The PLHC team worked for four years putting together an information-rich ten chapter report on the Monument’s past and its significance to western US history. My goal in travelling to Scott’s Bluff was to use their photos, paintings, and documents in concert with the report develop a StoryMap and a visitor-friendly booklet for the monument to help communicate the history of the site in small chunks. As a latecomer to the project, my job out at Scott’s Bluff was to explore the archives of three museums—Legacy of the Plains Museum just down the road from the Monument, Scott’s Bluff National Monument, and Agate Fossil Beds National Monument. At each site I found totally different but fascinating primary sources. At Agate, I got to see some of pioneer artist and photographer William Henry Jackson’s paintings in person and see photos of him exploring the Nile River in Egypt. At Scott’s Bluff, I spoke with the staff to understand their goals and was able to look through photos salvaged from the flooded basement archives. And at Legacy of the Plains, I spent the morning learning about Nebraska farm “soddies” (sod houses) with their very helpful volunteers. In such a whirlwind trip, I was struck by both the uniqueness of the landscape and the region’s history. There are dozens of tales yet to be told about the Scott’s Bluff area, and I am excited to be involved in that telling. – Poppie Gullett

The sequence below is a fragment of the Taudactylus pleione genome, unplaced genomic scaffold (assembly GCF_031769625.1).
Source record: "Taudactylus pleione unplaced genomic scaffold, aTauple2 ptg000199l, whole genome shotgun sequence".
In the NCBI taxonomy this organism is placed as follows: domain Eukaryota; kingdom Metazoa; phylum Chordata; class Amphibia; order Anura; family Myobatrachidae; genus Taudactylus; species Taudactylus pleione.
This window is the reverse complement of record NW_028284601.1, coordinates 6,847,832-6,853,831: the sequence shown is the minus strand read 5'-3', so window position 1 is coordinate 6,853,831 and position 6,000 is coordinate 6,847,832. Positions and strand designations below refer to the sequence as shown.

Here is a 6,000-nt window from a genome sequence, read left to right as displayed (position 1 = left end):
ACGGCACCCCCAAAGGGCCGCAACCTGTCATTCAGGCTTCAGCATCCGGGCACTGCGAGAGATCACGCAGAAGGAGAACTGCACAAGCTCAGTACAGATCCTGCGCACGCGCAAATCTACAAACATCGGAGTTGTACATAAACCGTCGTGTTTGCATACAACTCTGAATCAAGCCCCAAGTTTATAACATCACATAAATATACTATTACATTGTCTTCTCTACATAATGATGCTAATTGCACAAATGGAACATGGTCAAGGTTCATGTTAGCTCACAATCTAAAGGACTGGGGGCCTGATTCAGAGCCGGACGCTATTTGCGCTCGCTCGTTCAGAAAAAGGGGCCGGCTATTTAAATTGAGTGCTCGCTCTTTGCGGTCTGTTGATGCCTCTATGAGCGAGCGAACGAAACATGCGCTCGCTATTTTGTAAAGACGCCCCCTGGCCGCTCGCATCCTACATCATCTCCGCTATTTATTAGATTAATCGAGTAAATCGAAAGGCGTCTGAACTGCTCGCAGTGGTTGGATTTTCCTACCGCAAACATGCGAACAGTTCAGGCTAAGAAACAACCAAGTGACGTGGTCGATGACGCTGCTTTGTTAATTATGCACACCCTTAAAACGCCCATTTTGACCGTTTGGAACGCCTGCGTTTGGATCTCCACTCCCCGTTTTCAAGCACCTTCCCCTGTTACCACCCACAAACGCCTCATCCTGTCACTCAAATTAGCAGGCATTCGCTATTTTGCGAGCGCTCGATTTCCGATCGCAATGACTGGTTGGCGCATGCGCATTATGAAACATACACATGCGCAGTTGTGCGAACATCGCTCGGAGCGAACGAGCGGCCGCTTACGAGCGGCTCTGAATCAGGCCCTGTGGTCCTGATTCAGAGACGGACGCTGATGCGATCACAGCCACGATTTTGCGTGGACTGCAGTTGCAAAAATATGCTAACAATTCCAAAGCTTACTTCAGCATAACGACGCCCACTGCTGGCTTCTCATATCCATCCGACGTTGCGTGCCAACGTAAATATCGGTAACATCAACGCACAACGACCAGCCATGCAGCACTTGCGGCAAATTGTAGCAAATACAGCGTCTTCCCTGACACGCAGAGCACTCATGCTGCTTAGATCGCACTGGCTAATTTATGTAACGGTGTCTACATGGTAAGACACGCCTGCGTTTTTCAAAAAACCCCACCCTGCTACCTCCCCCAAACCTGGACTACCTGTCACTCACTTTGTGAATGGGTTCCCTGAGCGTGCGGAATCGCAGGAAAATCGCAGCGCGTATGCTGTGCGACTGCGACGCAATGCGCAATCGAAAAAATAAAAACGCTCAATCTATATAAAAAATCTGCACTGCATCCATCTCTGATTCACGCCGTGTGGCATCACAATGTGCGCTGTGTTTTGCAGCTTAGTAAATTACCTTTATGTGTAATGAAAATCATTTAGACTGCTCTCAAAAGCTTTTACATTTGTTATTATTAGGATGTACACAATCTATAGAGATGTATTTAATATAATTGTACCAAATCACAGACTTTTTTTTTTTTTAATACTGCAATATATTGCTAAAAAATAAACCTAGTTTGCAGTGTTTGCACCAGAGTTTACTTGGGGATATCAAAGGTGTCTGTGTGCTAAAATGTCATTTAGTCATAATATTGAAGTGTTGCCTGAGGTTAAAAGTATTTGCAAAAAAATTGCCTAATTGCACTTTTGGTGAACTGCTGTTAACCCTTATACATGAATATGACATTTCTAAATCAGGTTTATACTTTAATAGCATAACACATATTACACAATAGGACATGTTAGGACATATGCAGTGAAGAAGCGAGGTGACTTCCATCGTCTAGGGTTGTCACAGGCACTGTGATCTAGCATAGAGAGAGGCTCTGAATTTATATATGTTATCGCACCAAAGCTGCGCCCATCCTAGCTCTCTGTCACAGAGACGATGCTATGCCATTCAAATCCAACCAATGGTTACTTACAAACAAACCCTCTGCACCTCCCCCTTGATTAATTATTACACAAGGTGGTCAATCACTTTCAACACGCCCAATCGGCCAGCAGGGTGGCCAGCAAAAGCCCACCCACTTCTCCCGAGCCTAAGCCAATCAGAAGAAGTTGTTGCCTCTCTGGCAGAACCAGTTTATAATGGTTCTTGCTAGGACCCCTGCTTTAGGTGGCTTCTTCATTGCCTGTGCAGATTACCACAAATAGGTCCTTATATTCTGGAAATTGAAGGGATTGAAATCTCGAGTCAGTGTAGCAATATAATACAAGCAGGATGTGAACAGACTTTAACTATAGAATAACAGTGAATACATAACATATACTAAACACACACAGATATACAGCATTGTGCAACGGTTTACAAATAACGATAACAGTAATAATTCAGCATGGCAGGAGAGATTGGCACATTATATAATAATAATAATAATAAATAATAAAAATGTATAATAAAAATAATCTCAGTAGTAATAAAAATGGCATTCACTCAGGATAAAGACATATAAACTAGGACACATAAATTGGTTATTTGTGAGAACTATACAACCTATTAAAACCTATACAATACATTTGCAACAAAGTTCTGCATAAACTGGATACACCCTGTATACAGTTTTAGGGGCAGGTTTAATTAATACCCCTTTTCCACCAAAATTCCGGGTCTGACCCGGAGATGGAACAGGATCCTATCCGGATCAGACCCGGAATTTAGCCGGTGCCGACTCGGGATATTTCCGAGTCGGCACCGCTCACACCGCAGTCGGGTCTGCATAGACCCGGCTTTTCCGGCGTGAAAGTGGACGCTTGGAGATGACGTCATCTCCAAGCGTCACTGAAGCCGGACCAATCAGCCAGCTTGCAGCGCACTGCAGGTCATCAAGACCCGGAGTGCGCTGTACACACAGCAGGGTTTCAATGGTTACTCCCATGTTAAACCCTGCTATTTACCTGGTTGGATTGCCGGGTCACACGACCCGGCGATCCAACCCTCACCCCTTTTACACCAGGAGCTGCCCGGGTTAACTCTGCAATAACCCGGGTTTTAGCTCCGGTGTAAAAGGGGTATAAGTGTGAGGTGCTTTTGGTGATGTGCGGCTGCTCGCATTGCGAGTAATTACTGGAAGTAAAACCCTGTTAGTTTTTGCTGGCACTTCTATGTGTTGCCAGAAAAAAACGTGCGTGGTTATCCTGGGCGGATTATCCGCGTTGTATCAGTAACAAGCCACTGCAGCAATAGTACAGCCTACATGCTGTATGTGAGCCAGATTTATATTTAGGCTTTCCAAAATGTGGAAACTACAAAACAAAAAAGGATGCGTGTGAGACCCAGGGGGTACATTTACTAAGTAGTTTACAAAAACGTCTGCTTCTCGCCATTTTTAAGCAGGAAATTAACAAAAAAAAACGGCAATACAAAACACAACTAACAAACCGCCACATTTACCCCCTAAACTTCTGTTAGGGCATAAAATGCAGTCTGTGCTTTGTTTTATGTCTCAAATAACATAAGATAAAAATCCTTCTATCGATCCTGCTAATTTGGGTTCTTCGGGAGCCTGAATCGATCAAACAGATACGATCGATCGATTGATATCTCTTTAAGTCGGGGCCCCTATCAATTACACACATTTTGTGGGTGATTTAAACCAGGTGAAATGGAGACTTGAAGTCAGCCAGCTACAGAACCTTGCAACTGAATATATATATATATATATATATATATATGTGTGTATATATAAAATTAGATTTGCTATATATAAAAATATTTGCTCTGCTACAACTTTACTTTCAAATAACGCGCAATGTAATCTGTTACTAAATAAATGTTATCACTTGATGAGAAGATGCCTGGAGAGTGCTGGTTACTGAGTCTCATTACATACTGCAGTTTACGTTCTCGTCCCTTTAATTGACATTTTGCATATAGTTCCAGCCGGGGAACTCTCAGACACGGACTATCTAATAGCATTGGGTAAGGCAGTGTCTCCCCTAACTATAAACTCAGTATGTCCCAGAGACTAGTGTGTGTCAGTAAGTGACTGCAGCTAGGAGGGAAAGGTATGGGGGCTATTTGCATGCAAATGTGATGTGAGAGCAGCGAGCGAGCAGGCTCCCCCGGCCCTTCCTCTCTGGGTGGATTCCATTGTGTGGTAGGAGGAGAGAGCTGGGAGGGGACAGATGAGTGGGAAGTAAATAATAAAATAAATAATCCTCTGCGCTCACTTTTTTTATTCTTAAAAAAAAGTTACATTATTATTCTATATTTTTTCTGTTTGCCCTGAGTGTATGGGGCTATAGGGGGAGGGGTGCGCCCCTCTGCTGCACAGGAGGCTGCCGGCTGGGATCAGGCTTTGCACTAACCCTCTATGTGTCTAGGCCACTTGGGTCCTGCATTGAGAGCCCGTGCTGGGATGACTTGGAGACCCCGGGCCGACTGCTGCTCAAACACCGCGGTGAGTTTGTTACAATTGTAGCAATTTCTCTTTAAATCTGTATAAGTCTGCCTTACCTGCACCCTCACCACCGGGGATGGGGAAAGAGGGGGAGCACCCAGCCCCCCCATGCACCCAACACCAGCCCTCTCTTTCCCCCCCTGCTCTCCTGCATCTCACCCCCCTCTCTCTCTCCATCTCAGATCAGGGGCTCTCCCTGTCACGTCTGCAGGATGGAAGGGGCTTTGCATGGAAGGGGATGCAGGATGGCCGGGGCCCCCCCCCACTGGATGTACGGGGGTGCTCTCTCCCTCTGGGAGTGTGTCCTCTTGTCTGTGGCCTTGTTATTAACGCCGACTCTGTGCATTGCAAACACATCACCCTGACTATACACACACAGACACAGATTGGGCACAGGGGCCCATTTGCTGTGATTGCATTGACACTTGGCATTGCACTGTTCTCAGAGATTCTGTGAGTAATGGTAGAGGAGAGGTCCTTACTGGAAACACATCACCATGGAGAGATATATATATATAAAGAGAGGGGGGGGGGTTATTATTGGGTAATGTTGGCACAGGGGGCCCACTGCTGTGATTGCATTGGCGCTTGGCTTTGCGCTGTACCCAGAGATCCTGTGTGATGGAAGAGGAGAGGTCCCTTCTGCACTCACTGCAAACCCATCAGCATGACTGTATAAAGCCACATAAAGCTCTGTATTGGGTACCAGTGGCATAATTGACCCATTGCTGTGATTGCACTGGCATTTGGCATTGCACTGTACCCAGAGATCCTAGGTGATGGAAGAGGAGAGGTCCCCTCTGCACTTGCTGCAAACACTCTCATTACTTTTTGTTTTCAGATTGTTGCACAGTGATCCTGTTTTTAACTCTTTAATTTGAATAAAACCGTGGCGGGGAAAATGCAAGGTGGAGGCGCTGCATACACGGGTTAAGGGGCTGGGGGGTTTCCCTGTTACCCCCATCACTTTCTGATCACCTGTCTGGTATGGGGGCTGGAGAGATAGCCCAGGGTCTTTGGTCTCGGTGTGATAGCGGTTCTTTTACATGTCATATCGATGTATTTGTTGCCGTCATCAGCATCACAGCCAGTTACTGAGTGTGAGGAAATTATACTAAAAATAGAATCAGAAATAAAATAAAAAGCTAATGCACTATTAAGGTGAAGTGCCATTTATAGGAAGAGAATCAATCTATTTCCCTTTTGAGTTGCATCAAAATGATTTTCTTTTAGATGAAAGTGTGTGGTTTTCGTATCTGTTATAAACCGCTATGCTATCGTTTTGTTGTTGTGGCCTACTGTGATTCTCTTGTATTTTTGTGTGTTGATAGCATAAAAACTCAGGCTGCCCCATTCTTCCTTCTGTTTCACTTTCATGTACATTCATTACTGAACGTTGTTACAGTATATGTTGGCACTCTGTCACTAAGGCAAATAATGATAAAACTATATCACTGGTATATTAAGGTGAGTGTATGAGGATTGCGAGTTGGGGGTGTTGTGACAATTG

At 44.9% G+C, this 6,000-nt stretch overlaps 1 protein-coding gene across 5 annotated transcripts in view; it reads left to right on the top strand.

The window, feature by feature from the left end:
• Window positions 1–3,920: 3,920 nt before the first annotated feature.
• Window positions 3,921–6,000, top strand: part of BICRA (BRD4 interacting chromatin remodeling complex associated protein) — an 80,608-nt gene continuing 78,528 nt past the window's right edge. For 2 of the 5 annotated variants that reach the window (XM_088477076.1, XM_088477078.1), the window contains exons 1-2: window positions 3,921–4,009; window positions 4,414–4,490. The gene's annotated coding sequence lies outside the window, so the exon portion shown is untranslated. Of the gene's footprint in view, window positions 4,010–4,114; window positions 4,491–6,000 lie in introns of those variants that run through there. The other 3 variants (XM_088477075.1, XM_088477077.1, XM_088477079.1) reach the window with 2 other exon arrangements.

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PLHC in the news for completion of project on Japanese American Internment during WWII in New Mexico
- Joanne Littlefield, Ph.D., (Director, Extension Outreach and Engagement)